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Ultra-fast and sensitive detection of non-typhoidal Salmonella in human blood samples

Non-typhoidal Salmonella (NTS) are an important cause of invasive bacteremia and focal infections in the USA and globally, which can lead to hospitalization and death especially in infants, the elderly, and the immunocomompromised. In particular, the two most commonly isolated serotypes from blood are Salmonella enterica serovar Typhimurium and S. Enteritidis.

Invasive Salmonella bacteria are routinely detected in 1 to 2 days by standard blood culture techniques. Another several days are required for identification of individual serovars by microbiological techniques. We are proposing to use microwave-accelerated metal-enhanced fluorescence (MAMEF) to detect any Salmonella serovar, and specifically S. Typhimurium and S. Enteritidis, from blood within 4 minutes. We will develop the required DNA probes, based on our experiences with PCR-based detection of NTS, and optimize the assay to achieve high sensitivity and specificity. We will determine whether MAMEF can detect Salmonella directly from blood significantly faster than the currently available techniques, when Salmonella are present at biologically relevant concentrations as low as 0.1 colony forming units per milliliter. Development of a MAMEF-based Salmonella detection strategy will provide an ultra-fast, sensitive, specific, and cost-effective method with multiple applications, including use in surveillance efforts to refine the burden of invasive NTS disease and for identifying cases in possible NTS outbreaks due to natural transmission or deliberate release by bioterrorists.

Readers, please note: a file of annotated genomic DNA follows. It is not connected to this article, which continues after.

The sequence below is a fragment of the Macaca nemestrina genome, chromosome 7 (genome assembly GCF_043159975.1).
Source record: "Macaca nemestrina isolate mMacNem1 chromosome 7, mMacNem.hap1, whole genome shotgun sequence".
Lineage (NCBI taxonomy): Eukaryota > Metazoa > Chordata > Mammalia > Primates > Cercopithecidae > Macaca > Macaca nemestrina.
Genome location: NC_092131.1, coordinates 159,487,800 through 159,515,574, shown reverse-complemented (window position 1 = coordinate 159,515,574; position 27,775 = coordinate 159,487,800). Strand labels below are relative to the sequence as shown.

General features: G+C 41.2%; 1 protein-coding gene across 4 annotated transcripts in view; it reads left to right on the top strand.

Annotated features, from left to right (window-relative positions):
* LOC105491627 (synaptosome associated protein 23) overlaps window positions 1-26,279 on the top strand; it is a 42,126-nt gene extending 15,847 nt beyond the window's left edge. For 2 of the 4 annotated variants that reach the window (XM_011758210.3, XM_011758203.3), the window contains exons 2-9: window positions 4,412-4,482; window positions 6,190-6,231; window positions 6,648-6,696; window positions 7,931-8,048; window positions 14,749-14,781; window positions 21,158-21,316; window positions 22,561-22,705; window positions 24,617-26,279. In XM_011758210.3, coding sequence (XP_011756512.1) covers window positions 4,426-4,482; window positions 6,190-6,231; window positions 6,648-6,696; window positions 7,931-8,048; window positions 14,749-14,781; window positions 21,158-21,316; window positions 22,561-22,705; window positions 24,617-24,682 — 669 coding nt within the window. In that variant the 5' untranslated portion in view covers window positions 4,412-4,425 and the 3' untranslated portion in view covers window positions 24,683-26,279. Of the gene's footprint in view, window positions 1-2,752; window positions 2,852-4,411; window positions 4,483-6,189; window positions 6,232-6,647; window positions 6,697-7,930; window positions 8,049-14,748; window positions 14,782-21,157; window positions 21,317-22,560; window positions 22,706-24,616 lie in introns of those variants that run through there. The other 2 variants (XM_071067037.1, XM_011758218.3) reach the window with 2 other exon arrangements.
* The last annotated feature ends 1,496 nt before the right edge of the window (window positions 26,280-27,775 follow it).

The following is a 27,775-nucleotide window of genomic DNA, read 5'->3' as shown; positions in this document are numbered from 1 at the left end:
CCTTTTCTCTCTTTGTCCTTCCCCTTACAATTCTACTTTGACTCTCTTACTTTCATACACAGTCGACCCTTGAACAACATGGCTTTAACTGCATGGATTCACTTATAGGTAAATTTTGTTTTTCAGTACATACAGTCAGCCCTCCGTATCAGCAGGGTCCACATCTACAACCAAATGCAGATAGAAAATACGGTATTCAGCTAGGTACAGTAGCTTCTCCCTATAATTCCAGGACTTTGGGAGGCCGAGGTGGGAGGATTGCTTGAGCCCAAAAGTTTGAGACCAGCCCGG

James Galen